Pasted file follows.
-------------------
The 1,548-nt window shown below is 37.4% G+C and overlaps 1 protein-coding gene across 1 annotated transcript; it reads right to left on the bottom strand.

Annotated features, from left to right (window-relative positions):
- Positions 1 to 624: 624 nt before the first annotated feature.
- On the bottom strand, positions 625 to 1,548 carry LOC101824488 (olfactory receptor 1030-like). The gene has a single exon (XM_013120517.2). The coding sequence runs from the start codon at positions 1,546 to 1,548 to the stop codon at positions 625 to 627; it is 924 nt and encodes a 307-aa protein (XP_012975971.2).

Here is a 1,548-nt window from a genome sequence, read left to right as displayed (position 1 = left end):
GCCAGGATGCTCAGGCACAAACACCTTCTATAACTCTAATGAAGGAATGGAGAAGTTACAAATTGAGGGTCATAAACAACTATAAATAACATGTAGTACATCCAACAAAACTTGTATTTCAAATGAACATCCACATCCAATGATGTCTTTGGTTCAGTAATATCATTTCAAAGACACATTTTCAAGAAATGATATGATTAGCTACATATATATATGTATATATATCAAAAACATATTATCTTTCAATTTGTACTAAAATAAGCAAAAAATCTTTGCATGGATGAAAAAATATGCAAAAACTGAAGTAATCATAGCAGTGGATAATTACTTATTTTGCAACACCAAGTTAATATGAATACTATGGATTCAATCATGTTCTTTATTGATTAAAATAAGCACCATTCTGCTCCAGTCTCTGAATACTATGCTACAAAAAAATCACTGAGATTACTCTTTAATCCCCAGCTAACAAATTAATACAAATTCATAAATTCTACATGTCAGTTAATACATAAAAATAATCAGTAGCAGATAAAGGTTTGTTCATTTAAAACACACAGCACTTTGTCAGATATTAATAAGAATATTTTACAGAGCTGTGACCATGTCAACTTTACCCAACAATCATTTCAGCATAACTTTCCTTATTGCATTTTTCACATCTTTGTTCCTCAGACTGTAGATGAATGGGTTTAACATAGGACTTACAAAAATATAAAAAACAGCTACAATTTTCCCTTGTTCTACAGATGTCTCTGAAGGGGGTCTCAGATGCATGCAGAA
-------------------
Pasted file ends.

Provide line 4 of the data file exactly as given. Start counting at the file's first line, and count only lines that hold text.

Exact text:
- On the bottom strand, positions 625 to 1,548 carry LOC101824488 (olfactory receptor 1030-like). The gene has a single exon (XM_013120517.2). The coding sequence runs from the start codon at positions 1,546 to 1,548 to the stop codon at positions 625 to 627; it is 924 nt and encodes a 307-aa protein (XP_012975971.2).